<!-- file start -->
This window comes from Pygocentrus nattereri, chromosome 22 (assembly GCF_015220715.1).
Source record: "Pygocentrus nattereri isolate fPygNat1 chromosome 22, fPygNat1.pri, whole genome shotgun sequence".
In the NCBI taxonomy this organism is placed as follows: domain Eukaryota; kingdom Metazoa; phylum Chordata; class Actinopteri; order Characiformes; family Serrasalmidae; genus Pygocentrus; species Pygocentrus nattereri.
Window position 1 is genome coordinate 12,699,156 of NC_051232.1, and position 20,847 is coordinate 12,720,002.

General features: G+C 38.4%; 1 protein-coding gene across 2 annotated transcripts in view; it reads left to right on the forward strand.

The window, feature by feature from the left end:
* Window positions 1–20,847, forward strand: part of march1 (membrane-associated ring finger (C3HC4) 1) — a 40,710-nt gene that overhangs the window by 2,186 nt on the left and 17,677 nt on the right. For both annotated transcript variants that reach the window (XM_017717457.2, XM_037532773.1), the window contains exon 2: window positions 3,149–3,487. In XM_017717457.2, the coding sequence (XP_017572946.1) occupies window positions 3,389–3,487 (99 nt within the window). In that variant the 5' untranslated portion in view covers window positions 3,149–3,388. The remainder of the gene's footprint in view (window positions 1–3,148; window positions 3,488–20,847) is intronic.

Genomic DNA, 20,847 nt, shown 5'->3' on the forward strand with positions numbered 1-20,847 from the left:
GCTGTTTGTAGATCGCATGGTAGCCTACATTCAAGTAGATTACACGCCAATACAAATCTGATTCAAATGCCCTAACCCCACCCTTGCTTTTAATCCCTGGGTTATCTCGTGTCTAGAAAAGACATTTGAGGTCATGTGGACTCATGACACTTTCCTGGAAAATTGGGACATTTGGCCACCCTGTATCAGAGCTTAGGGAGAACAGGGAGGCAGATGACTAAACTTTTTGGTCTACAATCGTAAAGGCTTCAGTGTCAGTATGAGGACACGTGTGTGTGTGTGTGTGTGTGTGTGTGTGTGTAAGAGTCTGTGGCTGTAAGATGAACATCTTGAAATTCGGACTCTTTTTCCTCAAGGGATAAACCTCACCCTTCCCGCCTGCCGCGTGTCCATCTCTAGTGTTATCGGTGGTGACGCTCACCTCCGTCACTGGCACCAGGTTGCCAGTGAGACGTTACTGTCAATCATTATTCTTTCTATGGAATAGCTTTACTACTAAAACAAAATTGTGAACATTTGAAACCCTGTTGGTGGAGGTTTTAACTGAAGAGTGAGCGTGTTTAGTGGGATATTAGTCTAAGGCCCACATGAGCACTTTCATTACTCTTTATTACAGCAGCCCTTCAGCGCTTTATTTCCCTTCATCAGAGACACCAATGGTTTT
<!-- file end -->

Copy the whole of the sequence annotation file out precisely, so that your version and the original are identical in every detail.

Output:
This window comes from Pygocentrus nattereri, chromosome 22 (assembly GCF_015220715.1).
Source record: "Pygocentrus nattereri isolate fPygNat1 chromosome 22, fPygNat1.pri, whole genome shotgun sequence".
In the NCBI taxonomy this organism is placed as follows: domain Eukaryota; kingdom Metazoa; phylum Chordata; class Actinopteri; order Characiformes; family Serrasalmidae; genus Pygocentrus; species Pygocentrus nattereri.
Window position 1 is genome coordinate 12,699,156 of NC_051232.1, and position 20,847 is coordinate 12,720,002.

General features: G+C 38.4%; 1 protein-coding gene across 2 annotated transcripts in view; it reads left to right on the forward strand.

The window, feature by feature from the left end:
* Window positions 1–20,847, forward strand: part of march1 (membrane-associated ring finger (C3HC4) 1) — a 40,710-nt gene that overhangs the window by 2,186 nt on the left and 17,677 nt on the right. For both annotated transcript variants that reach the window (XM_017717457.2, XM_037532773.1), the window contains exon 2: window positions 3,149–3,487. In XM_017717457.2, the coding sequence (XP_017572946.1) occupies window positions 3,389–3,487 (99 nt within the window). In that variant the 5' untranslated portion in view covers window positions 3,149–3,388. The remainder of the gene's footprint in view (window positions 1–3,148; window positions 3,488–20,847) is intronic.

Genomic DNA, 20,847 nt, shown 5'->3' on the forward strand with positions numbered 1-20,847 from the left:
GCTGTTTGTAGATCGCATGGTAGCCTACATTCAAGTAGATTACACGCCAATACAAATCTGATTCAAATGCCCTAACCCCACCCTTGCTTTTAATCCCTGGGTTATCTCGTGTCTAGAAAAGACATTTGAGGTCATGTGGACTCATGACACTTTCCTGGAAAATTGGGACATTTGGCCACCCTGTATCAGAGCTTAGGGAGAACAGGGAGGCAGATGACTAAACTTTTTGGTCTACAATCGTAAAGGCTTCAGTGTCAGTATGAGGACACGTGTGTGTGTGTGTGTGTGTGTGTGTGTGTGTAAGAGTCTGTGGCTGTAAGATGAACATCTTGAAATTCGGACTCTTTTTCCTCAAGGGATAAACCTCACCCTTCCCGCCTGCCGCGTGTCCATCTCTAGTGTTATCGGTGGTGACGCTCACCTCCGTCACTGGCACCAGGTTGCCAGTGAGACGTTACTGTCAATCATTATTCTTTCTATGGAATAGCTTTACTACTAAAACAAAATTGTGAACATTTGAAACCCTGTTGGTGGAGGTTTTAACTGAAGAGTGAGCGTGTTTAGTGGGATATTAGTCTAAGGCCCACATGAGCACTTTCATTACTCTTTATTACAGCAGCCCTTCAGCGCTTTATTTCCCTTCATCAGAGACACCAATGGTTTT